2. Take photos to track your progress. I’ll admit, I thought this was silly advice when I got it (from Craig), but it’s super satisfying and helpful. Photos let you see progress and inspire you to make more. It’s hard to see day to day changes looking in the mirror. Take the time out to check in with yourself. Plus we just had a great post from Craig on HOW to take an awesome photo, so maybe you will create some art along the way!

photo 1

Along those lines, any kind of intelligently interpreted measurement system is super helpful in getting you excited about your new fitness routine. At Bari, we use the BodyMetrix system to take ultrasounds of fat thickness. Sounds fun, right?! Well for some reason it is. Really fun. It’s motivating to see where you’re starting from and to decide where you want to go. It takes all of the guesswork out, it makes you accountable to your progress, and leaves you with something measurable so you feel empowered by your choice to work out. If you and your gym don’t have a fancy machine, do circumference measurements, or just use an old pair of pants as your benchmark. The point is: track yourself.

photo-4

3. Get a team. Accountability is so huge. When Craig and I lived in Brooklyn, we’d go to the gym together a couple times a week, but when he left to work at the Alabama Shakespeare Festival for a few months, MAMA DID NOT GO. Big surprise. He was my motivation, and I happened to like spending time with the guy. Sometimes, before our own goals feel valuable enough to us, we need to hitch our wagons to someone else’s. If you don’t have a friend who can be your accountability buddy, check out a group class – pick a time every week to go, introduce yourself to the instructor, and resist the temptation to be anonymous. If groups aren’t your style, get a personal trainer. A trainer can work one on one with you on your specific goals. I have worked with people on goals ranging from weight loss to increasing their energy level. Tell your trainer what you want to achieve and get to work knowing you’ve got someone in your corner.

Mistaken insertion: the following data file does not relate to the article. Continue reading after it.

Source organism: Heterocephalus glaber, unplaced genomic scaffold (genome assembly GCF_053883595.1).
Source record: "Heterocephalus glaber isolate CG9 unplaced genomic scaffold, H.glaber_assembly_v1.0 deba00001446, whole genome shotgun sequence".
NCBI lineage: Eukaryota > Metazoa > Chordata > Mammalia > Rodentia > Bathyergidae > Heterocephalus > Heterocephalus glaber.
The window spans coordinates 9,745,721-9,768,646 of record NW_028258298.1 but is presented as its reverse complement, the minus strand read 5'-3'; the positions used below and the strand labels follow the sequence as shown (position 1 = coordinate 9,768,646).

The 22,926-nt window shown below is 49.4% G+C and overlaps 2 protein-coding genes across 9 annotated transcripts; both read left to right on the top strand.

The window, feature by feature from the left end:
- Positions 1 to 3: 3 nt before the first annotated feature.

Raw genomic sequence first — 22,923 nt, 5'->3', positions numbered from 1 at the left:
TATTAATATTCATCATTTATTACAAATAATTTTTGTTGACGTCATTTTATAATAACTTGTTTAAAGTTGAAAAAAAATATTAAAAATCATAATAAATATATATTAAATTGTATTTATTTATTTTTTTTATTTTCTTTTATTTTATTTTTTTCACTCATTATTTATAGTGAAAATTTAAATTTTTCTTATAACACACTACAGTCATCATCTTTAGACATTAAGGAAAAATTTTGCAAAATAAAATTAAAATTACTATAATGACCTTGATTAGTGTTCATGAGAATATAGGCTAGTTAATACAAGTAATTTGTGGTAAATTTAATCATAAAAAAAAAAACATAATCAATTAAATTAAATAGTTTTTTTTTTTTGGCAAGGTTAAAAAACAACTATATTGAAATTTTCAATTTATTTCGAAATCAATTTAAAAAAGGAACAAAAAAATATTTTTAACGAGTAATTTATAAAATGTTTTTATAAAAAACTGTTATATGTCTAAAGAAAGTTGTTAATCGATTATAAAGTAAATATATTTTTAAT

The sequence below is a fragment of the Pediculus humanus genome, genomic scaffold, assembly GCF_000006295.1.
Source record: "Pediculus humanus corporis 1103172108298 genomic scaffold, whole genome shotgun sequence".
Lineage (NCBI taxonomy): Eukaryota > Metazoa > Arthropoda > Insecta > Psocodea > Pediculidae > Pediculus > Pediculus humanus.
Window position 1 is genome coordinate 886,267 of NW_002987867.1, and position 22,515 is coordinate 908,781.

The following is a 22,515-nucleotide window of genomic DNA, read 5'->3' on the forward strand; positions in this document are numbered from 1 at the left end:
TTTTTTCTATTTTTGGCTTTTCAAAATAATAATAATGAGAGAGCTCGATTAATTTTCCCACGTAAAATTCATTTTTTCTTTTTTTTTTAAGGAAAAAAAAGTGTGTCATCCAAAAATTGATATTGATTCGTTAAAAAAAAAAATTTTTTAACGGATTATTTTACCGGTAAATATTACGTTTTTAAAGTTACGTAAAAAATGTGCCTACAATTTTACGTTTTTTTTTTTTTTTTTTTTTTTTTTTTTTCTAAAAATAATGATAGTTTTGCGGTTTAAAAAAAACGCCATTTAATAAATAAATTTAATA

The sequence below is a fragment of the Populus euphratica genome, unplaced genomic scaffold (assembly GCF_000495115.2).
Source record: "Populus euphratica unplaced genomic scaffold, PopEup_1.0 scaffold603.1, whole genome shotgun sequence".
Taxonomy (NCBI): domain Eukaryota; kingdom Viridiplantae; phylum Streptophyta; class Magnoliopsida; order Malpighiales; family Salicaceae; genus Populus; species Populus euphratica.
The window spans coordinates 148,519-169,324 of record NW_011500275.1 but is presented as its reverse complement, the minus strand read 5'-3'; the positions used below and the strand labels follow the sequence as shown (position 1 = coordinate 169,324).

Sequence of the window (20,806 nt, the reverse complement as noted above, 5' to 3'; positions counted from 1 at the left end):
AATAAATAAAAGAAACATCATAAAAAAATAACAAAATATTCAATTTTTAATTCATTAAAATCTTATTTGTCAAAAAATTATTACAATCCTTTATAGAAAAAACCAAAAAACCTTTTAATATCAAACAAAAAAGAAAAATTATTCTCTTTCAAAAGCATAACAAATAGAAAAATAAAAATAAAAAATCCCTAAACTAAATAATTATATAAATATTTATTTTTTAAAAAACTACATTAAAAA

4. You have GOT to get some good tunes. A new fitness routine can be PAINFUL – not just from tearing your muscle fibers and building up lactic acid – but if your head isn’t used to “workout mode” it can be tedious, maybe even boring. When I create workouts, I create them in tandem with a sassy playlist that mirrors the ass-kicking we’re about to endure. Find what inspires you, what moves you, what gets you to go that extra mile. My biggest advice on this one is to get on Spotify. Pick a song that’s your total jam, and play Spotify Radio from that song. You’ll be motivated to take a run around the block just to get some one on one time with your new playlist.